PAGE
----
Picks(Tier Two): The Tier two picks are not only a high priority but also give away the most amount of information to the enemy team. These picks are slightly better than Tier One because you have some information of the enemy team; however, they are still similarly risky.

The Benefit of the Tier Two pick is that you have more information than than Tier One pick and can similarly take away powerhouse picks that can define the game. If the enemy picks a strong top laner you can take away the priority mid laner and jungler then forge your team comp around winning the midlane. You can also take away two powerhouse picks rather than one (assuming there are enough important picks).

With this benefit comes the huge risk. The enemy team can counter pick your heroes, but, unlike Tier One picks they know two of the champions that you are going to play rather than the one you know of them. The issue with their counter pick is that they have already committed to their Tier One pick which means that they must build a team comp that works with that hero where you can use your Tier Two picks not only to counter the Tier One pick but to form ANY team comp you want. While counter picking the Tier Two picks is a risk it follows the general trend of counter picks. The later in the draft phase you are the harder it is to counter specific lanes because you must also pick to help your team comp. A good example of this is if the Tier One pick is Zed then Tier Two can pick Sejuani, Nautilus, or other all in comps. This allows them to counter zed not necessarily in lane but in the team comp. The Tier Three picks may be able to counter the Tier Two picks in lane; however, because they have committed to the zed they are going to have issues because they can not completely rework their team comp.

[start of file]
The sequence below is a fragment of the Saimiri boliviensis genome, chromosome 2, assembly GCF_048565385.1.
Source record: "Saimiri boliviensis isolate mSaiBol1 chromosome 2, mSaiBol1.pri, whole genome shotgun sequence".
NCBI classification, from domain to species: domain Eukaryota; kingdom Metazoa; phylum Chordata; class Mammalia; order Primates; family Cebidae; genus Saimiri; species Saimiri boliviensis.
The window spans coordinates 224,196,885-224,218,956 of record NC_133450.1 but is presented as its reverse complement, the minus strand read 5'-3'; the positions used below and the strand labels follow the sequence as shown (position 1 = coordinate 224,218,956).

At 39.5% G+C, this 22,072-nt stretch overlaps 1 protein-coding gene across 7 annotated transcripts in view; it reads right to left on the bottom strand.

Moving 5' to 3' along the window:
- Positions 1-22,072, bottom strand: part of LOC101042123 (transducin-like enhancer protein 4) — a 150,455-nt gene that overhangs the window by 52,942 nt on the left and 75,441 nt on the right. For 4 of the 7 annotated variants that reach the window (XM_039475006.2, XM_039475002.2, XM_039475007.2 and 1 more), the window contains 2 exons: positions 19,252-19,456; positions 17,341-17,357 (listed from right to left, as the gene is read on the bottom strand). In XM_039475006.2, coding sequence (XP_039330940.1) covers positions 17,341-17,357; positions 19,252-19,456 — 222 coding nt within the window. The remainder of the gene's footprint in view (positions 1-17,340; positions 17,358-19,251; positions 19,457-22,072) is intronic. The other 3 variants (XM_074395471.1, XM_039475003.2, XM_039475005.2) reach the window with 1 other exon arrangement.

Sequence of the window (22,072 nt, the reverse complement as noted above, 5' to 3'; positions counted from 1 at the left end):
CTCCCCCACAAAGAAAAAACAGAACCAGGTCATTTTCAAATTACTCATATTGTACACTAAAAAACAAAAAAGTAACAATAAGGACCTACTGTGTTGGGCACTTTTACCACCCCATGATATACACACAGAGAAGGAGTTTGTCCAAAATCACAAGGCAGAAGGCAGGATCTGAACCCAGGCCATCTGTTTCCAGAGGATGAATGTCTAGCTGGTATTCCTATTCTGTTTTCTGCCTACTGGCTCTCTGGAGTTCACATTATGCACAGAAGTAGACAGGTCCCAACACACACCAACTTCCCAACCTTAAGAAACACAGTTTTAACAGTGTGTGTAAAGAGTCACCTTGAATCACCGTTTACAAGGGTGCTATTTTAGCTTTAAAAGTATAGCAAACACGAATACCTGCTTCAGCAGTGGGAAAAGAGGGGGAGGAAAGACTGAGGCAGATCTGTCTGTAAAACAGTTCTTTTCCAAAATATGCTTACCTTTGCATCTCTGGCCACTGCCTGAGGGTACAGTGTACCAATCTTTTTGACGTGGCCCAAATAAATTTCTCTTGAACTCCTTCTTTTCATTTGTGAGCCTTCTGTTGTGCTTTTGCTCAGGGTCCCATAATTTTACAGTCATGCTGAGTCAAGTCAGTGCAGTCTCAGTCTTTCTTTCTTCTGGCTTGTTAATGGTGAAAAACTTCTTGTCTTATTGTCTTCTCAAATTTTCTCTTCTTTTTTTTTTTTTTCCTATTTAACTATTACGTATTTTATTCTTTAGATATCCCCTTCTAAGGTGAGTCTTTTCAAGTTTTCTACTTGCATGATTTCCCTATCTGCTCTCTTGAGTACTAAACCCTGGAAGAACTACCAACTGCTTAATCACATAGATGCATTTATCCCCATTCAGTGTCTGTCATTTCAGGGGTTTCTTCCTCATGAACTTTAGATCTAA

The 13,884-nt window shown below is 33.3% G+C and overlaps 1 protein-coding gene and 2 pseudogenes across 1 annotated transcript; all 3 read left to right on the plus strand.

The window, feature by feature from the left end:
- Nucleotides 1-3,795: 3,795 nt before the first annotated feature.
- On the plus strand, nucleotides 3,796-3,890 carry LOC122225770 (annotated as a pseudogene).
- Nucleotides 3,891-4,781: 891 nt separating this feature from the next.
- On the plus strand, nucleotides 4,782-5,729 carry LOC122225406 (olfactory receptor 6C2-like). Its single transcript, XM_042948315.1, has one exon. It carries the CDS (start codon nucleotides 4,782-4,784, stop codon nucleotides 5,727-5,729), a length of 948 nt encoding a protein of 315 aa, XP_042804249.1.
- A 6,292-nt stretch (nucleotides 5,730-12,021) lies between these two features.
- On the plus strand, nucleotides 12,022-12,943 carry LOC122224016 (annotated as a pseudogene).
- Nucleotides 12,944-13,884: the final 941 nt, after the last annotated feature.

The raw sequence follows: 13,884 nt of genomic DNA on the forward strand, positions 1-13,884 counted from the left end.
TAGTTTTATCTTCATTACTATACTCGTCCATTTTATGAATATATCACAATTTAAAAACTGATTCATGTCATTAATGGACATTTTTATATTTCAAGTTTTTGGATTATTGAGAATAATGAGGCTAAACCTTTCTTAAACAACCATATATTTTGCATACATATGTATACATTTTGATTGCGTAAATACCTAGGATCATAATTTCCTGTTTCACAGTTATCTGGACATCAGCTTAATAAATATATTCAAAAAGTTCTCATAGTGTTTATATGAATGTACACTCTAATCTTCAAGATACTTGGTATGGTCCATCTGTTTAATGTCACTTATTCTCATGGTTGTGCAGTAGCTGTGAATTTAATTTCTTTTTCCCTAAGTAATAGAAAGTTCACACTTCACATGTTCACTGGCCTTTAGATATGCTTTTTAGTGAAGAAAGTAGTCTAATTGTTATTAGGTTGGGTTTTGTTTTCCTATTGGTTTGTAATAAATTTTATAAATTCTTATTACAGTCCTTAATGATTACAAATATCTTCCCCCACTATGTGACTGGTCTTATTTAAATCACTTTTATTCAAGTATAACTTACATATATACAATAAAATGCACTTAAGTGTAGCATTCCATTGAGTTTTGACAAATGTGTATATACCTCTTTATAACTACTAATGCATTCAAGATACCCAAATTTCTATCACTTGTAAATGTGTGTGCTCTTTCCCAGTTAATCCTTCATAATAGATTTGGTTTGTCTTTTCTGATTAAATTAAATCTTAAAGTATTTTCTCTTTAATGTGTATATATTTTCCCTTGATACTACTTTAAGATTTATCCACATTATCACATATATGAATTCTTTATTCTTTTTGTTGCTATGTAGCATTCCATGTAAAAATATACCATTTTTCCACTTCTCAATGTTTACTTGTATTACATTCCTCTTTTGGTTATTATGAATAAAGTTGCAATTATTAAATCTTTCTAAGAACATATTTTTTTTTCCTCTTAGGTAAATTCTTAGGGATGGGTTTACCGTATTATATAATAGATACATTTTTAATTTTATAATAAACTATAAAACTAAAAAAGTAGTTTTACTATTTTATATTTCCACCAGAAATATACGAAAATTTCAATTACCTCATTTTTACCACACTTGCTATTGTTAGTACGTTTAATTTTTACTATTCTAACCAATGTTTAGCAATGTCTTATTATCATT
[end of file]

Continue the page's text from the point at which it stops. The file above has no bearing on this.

The other benefit of having Tiew Two pick is that you can take heroes away from the enemy. This is the best time in the Pre-Game to take heroes away from the enemy because you can build your team comp around them, and they have not had the option to pick them. Many times these dominating heroes the enemy plays are not safe first picks so if they pick them you ban them. If they leave them open for the Tier Three pick you can steal them and use them to create your own team comp. The important thing about stealing picks here is that the other team has not had a good chance to pick those champions because they feared first picking them.

The risk of Tier Two pick that is shared with Tier One pick is that you can give away the team comp too early and allow the enemy to counter pick it. Assuming they have picked a flex pick for their Tier One pick they can work to create not only a team comp that counters but lanes that counter you if you give too much information away and force yourself into a corner.